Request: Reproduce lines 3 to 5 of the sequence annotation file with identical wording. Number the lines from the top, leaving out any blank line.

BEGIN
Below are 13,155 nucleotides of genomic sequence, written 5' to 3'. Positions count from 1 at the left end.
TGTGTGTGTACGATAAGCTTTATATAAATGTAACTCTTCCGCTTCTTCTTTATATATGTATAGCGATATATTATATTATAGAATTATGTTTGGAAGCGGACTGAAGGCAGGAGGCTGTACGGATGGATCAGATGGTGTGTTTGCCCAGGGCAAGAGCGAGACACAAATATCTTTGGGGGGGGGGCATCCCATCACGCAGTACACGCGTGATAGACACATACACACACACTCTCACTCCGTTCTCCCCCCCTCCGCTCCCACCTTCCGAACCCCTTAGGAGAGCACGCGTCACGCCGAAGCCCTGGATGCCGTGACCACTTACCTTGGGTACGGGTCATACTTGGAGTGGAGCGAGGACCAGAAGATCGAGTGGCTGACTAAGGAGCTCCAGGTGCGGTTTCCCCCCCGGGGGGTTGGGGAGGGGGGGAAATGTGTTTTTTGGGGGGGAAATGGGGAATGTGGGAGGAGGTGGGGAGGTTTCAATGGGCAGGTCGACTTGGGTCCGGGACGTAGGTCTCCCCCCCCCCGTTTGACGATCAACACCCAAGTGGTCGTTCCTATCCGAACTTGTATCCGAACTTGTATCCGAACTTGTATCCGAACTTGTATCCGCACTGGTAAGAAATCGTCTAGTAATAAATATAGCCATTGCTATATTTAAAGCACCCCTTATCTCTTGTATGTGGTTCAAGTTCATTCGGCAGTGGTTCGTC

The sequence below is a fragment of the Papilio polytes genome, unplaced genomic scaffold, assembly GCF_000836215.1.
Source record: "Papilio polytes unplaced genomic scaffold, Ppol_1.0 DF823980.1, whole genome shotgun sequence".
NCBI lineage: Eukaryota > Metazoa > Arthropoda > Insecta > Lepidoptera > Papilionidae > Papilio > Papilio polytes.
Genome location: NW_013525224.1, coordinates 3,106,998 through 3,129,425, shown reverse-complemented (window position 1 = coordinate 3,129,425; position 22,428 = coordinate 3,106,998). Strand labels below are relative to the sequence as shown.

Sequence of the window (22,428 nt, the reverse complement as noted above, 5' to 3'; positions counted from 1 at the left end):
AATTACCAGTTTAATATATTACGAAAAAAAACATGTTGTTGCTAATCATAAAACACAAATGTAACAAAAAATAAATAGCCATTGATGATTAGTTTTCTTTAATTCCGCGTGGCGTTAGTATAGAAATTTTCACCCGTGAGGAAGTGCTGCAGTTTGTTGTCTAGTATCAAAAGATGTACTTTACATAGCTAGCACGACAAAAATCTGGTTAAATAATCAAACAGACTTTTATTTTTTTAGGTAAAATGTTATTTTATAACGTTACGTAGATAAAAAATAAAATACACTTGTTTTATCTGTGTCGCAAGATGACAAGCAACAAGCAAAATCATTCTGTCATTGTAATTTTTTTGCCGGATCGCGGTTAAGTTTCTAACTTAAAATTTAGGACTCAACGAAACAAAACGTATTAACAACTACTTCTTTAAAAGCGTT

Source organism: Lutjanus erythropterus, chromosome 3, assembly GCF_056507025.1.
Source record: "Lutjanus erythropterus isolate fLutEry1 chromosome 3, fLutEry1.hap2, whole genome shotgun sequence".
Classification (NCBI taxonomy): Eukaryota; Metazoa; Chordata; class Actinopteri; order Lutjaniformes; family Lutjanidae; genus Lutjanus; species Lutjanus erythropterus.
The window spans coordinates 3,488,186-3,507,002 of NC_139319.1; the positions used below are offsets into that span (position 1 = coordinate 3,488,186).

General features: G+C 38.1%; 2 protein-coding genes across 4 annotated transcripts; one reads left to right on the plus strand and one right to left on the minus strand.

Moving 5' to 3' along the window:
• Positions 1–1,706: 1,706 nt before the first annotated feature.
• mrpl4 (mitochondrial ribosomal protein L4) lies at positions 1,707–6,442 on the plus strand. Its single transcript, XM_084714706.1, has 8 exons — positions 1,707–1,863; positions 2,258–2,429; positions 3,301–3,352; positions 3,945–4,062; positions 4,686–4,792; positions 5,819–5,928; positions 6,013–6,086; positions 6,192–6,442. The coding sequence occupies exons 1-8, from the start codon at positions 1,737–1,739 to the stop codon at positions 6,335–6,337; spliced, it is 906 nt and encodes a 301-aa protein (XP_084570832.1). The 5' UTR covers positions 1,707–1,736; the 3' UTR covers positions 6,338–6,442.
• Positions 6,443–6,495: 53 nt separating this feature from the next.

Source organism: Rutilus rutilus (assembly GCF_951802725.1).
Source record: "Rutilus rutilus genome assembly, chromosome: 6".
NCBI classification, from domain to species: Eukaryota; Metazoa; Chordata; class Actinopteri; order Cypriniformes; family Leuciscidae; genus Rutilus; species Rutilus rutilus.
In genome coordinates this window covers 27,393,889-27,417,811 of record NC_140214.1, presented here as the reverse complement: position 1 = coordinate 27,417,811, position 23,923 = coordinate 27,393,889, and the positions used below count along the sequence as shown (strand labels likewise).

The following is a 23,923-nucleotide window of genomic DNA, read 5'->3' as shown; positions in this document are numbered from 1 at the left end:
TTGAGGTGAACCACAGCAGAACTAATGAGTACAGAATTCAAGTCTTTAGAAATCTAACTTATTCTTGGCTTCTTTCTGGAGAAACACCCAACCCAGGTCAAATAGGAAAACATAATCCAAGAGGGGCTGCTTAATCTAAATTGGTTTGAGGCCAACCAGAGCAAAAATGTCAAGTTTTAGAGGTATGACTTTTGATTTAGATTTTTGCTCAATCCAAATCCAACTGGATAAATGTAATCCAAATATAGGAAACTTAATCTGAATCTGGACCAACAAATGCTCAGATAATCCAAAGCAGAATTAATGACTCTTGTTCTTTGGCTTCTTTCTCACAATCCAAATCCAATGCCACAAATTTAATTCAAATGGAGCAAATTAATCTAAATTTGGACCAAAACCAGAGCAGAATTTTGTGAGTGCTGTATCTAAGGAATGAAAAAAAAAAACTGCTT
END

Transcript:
The sequence below is a fragment of the Papilio polytes genome, unplaced genomic scaffold, assembly GCF_000836215.1.
Source record: "Papilio polytes unplaced genomic scaffold, Ppol_1.0 DF823980.1, whole genome shotgun sequence".
NCBI lineage: Eukaryota > Metazoa > Arthropoda > Insecta > Lepidoptera > Papilionidae > Papilio > Papilio polytes.